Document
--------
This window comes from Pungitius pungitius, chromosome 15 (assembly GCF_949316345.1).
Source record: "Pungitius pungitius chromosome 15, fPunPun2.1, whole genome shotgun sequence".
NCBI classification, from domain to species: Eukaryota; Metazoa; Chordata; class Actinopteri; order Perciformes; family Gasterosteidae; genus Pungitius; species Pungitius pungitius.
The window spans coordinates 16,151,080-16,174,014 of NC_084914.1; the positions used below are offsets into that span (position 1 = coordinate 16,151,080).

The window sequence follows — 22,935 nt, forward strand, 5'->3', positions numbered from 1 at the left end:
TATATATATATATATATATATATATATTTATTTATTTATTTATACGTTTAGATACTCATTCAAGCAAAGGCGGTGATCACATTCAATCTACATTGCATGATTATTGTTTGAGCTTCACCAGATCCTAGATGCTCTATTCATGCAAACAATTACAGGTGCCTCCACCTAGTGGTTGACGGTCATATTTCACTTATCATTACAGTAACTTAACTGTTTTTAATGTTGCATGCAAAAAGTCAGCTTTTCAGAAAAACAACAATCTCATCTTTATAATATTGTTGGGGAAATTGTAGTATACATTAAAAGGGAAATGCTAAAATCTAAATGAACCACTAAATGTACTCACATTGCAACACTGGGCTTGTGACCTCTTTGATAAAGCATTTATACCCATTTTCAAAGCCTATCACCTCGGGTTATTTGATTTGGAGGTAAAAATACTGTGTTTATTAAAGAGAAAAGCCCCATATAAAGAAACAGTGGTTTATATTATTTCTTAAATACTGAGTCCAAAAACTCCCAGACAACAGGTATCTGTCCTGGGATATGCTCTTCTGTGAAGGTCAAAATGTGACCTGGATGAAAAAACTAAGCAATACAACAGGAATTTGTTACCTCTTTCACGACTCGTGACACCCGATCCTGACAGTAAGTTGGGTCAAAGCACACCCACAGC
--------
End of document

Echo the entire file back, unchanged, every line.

This window comes from Pungitius pungitius, chromosome 15 (assembly GCF_949316345.1).
Source record: "Pungitius pungitius chromosome 15, fPunPun2.1, whole genome shotgun sequence".
NCBI classification, from domain to species: Eukaryota; Metazoa; Chordata; class Actinopteri; order Perciformes; family Gasterosteidae; genus Pungitius; species Pungitius pungitius.
The window spans coordinates 16,151,080-16,174,014 of NC_084914.1; the positions used below are offsets into that span (position 1 = coordinate 16,151,080).

The window sequence follows — 22,935 nt, forward strand, 5'->3', positions numbered from 1 at the left end:
TATATATATATATATATATATATATATTTATTTATTTATTTATACGTTTAGATACTCATTCAAGCAAAGGCGGTGATCACATTCAATCTACATTGCATGATTATTGTTTGAGCTTCACCAGATCCTAGATGCTCTATTCATGCAAACAATTACAGGTGCCTCCACCTAGTGGTTGACGGTCATATTTCACTTATCATTACAGTAACTTAACTGTTTTTAATGTTGCATGCAAAAAGTCAGCTTTTCAGAAAAACAACAATCTCATCTTTATAATATTGTTGGGGAAATTGTAGTATACATTAAAAGGGAAATGCTAAAATCTAAATGAACCACTAAATGTACTCACATTGCAACACTGGGCTTGTGACCTCTTTGATAAAGCATTTATACCCATTTTCAAAGCCTATCACCTCGGGTTATTTGATTTGGAGGTAAAAATACTGTGTTTATTAAAGAGAAAAGCCCCATATAAAGAAACAGTGGTTTATATTATTTCTTAAATACTGAGTCCAAAAACTCCCAGACAACAGGTATCTGTCCTGGGATATGCTCTTCTGTGAAGGTCAAAATGTGACCTGGATGAAAAAACTAAGCAATACAACAGGAATTTGTTACCTCTTTCACGACTCGTGACACCCGATCCTGACAGTAAGTTGGGTCAAAGCACACCCACAGC